With no demarcation, this kitchen merges seamlessly as part of the living area. Discover the details behind architect Belinda George’s award-winning home
This open plan kitchen in Mahurangi is masterfully detailed
Architect: Belinda George
Brief: A kitchen at the centre of family life, placed in the living room and requiring the same aesthetic.
Tell us about the use of reclaimed timber.
The kitchen is made from solid river rimu. It was recovered from the rivers between Dargaville and Whangarei, cut down more than a century ago and lost to the bottom during transportation to the mill. It’s a sustainable source of native timber and we love it. We first saw it in its raw form on the back of a trailer on its way to the kiln to be dried. We love the history, the stories and the incredible colours that time submerged under water have created. We have an ongoing friendship with the supplier and continue to marvel at this product.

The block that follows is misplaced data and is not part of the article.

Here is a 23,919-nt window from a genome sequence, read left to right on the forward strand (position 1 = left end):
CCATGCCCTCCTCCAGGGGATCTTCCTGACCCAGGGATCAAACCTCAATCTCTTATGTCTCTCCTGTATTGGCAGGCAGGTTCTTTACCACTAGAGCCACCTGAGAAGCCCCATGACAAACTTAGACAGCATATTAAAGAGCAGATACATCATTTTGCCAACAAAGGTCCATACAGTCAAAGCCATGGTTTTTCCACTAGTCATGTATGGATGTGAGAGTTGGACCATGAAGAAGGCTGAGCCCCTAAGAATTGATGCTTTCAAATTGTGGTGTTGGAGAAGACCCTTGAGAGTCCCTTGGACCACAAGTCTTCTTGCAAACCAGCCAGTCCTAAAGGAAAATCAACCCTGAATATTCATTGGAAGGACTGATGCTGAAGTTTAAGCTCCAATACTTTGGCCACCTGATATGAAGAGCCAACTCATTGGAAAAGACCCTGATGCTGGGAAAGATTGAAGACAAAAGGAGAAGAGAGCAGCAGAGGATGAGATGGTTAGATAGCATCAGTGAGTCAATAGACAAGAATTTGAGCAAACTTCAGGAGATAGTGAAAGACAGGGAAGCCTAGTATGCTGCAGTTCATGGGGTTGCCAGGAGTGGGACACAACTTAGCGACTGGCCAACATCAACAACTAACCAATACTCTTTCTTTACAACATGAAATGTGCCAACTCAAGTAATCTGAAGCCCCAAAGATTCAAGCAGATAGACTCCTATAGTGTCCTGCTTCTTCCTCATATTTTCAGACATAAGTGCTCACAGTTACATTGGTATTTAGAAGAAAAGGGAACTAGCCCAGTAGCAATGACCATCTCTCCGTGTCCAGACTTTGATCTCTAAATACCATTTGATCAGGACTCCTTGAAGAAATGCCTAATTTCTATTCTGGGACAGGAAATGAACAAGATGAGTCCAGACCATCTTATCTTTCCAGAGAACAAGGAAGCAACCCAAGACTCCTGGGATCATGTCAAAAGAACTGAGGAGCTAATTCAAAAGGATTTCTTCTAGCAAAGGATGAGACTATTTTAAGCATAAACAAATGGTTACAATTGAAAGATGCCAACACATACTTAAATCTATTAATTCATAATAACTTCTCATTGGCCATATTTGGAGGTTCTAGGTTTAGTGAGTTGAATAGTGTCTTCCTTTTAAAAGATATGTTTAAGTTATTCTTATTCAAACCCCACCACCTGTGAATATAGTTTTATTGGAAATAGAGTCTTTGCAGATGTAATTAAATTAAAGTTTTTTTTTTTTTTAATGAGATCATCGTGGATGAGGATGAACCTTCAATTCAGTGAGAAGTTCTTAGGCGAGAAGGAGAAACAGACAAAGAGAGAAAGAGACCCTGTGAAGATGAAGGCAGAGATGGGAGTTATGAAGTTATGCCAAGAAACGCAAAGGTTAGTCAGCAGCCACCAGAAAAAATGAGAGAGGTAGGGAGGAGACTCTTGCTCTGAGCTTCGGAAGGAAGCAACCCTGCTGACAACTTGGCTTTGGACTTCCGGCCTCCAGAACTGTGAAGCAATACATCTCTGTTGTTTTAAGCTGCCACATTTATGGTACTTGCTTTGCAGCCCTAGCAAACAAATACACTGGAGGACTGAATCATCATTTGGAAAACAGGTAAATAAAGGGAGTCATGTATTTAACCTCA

Since it’s your own kitchen, did the design evolve more organically than if there had been a client to consider?
Yes, it did evolve organically, especially as my husband David White was constructing it.
Building this home was a collaborative effort between you both – how did that process work in the kitchen?
I guess I dictated the materials and layout and David figured out how it all went together. He specialises in interpreting ideas and drawings and making the impossible possible.
What prompted the decision to install an Aga?
It’s a combination of our overall sustainable energy philosophy for the house and nostalgia from winters in the UK spent huddled around an Aga. We’ve combined the wetback idea for home heating with solar hot water and PVs. Living rurally, we can source firewood easily and David creates a lot of off-cuts from his furniture making. It means that you are very aware of your energy consumption as it’s not just flicking a switch to create heat.
Words by: Suzanne Dale. Photography by: Simon Devitt.